Sо far this year, Aston’s released a new 715bhp V12 car made for going fast on roads, and it’s working away on the Valkyrie to tear holes in spacetime on racetracks. We’ve even seen the company put a toe into the water of the high seas, with the l,000bhp AM37 speedboat.
Now, Aston is taking to the skies. This is the Volantc Vision Concept. To answer your question: no, it doesn’t exist yet. These arc renderings of what a ‘luxury personal air mobility’ craft from Aston might look like. But the company says it’s no very late April fool. Aston is serious about exploring small, electrically powered, vertical take off and landing craft as a possible future product.
The Volante Vision Concept [VVC] is an Aston idea that’s been designed by the same man who draws Aston’s beautiful bodywork
Marck Reichman – and had input from Rolls- Royce (the aviation engine folks, not the builders of the Phantom), Cranfield University and Cranficld Aerospace Solutions.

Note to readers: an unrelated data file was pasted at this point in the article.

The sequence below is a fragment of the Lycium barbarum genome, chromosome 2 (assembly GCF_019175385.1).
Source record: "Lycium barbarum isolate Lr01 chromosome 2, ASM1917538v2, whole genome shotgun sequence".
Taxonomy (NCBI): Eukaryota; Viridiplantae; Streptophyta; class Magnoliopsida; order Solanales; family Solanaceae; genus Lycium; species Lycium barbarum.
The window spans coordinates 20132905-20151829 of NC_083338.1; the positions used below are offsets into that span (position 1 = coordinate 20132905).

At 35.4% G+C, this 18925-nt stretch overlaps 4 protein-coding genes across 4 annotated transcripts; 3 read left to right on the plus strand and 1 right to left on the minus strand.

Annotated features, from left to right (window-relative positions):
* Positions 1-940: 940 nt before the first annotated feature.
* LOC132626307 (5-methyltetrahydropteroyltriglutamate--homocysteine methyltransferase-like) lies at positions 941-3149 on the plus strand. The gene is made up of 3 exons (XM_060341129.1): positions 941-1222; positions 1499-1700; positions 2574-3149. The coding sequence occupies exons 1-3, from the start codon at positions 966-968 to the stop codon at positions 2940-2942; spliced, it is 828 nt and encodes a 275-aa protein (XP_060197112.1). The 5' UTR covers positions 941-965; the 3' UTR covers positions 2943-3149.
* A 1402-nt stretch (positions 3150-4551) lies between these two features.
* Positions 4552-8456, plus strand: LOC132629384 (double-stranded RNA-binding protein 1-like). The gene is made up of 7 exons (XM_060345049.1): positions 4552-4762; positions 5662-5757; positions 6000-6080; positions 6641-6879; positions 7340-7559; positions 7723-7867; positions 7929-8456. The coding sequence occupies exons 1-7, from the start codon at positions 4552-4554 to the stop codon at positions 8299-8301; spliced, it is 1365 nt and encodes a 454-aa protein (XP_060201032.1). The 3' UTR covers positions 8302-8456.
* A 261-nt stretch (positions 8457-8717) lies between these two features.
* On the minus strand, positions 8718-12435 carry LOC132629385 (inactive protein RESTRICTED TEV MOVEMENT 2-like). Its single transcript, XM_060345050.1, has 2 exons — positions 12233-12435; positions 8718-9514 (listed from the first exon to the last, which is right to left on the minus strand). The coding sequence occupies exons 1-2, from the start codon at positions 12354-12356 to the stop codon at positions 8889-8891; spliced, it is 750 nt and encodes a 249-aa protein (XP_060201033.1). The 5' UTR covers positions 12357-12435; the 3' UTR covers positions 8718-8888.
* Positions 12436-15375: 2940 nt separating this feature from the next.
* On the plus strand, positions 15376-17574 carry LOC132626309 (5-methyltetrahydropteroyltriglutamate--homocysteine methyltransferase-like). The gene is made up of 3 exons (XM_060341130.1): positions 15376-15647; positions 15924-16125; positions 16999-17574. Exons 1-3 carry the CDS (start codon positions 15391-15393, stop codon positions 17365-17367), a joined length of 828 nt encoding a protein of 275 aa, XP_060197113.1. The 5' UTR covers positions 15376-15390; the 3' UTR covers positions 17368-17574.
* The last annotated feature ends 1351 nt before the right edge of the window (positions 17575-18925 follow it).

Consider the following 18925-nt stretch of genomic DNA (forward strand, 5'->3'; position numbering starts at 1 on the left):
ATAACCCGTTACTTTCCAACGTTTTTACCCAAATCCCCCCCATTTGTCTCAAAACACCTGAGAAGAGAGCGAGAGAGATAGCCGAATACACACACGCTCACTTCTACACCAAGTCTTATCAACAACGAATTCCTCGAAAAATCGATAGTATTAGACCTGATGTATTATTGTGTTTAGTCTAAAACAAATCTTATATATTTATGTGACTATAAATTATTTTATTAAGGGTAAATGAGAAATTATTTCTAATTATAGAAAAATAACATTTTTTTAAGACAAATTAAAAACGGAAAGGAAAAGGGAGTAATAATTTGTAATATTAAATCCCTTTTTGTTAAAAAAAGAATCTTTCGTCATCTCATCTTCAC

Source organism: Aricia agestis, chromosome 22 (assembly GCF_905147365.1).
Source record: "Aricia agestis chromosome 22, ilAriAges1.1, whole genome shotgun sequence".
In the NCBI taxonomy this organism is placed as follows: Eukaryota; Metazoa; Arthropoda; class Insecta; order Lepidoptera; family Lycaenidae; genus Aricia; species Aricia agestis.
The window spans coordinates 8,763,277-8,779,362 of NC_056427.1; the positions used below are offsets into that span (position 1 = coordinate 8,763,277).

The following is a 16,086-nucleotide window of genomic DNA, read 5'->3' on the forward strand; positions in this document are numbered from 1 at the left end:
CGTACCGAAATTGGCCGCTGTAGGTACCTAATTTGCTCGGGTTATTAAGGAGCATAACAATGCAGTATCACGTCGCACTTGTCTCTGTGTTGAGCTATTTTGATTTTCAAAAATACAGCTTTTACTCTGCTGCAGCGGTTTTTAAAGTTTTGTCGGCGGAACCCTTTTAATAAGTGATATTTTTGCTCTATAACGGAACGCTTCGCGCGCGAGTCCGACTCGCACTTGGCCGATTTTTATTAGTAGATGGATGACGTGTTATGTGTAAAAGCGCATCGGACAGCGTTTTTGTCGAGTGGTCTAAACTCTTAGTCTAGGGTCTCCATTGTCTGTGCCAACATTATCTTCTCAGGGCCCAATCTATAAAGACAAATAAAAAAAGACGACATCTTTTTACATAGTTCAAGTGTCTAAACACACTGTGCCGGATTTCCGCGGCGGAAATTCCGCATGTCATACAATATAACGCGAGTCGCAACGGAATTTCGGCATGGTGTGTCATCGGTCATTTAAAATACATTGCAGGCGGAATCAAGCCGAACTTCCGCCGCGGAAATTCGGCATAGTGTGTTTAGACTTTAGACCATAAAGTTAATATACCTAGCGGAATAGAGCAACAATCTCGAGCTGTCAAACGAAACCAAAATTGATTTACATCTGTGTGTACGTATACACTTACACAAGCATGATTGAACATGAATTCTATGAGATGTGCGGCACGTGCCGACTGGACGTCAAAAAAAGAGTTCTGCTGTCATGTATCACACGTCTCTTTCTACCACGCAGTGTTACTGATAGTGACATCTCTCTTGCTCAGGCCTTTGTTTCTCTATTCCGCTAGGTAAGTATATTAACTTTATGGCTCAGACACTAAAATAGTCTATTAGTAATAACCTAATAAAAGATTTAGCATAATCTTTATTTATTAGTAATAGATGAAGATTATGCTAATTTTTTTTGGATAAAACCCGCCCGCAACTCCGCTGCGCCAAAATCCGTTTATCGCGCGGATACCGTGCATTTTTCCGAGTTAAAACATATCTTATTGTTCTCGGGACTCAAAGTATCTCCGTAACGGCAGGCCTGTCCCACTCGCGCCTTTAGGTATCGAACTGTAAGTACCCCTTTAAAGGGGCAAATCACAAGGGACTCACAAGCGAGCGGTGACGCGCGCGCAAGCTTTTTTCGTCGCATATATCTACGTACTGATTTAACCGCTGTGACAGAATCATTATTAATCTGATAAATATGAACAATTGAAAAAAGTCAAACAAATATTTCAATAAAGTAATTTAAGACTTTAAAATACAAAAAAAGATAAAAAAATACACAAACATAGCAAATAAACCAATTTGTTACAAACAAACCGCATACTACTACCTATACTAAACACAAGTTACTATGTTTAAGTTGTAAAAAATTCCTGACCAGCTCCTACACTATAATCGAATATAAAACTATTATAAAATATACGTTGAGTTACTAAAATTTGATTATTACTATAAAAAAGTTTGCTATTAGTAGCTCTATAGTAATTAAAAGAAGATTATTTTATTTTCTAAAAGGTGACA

Don’t fancy flying your VVC yourself? Aston says that it’ll take over, courtesy of “the latest advances in aerospace, electrification and autonomous technologies, coupled with Aston Martin’s signature design.”
Many exciting claims, but not much in the way of concrete whens and hows. So, over to Simon Sproulc, Aston Martin’s vice president and marketing boss: “When we started this project 18 months ago, it seemed outlandish, but this market has potential. We see lots of brands studying it – Audi, Porsche, Mercedes arc all investigating aerial vehicles.”
Sproulc added: “Aston Martin is a luxury brand today – known for our cars and we also have our marine product. But we’re interested
in next-gcn propulsion, and Rolls-Royce and Cranfield arc interested in the same [things].” “With this craft we’re testing reaction, but Rolls-Royce and Cranfield wouldn’t have put their names to it if you could just look at the design and know it wouldn’t fly.”
The design brief as it stands is for the electrically propelled VVC to have a top speed of 200mph and a 200-milc range. As Sproulc secs it, this would get you from London to Birmingham in half an hour – a lot quicker than the proposed HS2 rail link, should it ever exist.
Or, perhaps you’d fancy dinner in London but dessert in Paris? The VVC is sized to fit on existing helipads, Simon explains, and can deploy its vertical take-off and landing to avoid the need for runways. So, it works with existing helicopter infrastructure, but would be quicker, quieter and cooler than a chopper, with a more eco-friendly image than a private jet.